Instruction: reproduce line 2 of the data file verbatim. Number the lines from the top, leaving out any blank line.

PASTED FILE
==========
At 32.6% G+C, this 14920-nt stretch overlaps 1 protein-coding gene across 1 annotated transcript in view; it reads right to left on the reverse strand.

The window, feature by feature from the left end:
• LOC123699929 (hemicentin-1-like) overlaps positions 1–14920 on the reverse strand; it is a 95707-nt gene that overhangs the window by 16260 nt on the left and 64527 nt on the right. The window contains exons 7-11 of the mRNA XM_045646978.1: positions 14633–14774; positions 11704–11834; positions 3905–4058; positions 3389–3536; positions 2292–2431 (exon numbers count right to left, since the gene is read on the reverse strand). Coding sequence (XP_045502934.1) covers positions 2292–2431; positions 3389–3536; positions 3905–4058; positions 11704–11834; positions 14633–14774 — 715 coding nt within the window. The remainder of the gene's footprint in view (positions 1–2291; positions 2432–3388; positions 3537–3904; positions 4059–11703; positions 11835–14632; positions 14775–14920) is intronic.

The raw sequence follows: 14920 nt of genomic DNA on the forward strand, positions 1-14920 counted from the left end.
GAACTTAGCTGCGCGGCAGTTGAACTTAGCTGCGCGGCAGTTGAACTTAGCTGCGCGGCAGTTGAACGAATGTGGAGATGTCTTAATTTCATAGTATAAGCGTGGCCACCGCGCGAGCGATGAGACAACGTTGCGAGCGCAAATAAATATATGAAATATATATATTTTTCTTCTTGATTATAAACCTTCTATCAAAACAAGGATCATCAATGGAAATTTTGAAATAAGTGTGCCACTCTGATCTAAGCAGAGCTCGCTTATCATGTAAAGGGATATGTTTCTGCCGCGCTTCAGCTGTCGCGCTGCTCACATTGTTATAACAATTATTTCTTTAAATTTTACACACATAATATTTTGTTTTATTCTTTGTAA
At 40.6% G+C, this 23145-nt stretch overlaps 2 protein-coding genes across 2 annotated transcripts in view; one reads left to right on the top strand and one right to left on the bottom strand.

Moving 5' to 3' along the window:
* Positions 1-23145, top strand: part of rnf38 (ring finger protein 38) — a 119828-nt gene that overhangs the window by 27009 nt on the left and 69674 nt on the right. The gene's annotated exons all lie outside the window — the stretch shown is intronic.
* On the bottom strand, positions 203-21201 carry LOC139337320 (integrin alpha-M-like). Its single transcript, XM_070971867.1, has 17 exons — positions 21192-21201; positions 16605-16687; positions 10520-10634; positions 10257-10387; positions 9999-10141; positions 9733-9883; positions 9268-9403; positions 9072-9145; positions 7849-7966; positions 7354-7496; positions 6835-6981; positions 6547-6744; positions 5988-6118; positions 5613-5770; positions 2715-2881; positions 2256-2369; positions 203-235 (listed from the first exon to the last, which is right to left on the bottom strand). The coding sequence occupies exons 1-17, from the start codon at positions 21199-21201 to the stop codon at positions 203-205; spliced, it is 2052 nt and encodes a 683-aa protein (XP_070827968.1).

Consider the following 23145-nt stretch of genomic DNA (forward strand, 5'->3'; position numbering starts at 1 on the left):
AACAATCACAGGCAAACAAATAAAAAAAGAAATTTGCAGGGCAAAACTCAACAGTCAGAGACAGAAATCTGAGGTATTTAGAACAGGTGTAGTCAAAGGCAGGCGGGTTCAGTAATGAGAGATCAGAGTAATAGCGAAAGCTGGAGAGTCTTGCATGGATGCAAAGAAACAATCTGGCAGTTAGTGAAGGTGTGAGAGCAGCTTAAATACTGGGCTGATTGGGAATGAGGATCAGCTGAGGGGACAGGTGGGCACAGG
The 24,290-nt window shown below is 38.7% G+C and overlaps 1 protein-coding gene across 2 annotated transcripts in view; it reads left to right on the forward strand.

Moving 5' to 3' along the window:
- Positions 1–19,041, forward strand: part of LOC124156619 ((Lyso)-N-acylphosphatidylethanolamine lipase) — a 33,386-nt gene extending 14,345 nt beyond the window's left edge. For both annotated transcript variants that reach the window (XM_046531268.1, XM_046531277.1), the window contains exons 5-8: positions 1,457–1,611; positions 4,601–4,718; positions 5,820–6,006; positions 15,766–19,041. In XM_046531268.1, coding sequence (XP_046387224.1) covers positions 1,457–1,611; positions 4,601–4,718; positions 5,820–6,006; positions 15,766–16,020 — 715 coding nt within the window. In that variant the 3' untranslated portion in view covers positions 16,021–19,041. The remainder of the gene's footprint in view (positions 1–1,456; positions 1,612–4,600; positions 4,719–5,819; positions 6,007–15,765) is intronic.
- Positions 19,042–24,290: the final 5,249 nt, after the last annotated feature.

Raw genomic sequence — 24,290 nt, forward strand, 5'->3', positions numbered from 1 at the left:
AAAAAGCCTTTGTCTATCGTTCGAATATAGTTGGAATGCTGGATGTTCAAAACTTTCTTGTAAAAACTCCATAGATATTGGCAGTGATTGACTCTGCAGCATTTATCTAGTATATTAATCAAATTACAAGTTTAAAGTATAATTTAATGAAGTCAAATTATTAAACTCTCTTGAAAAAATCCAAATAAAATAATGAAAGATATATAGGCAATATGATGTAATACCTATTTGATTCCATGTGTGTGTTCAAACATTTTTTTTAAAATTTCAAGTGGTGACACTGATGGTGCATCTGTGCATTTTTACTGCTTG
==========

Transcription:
The window, feature by feature from the left end: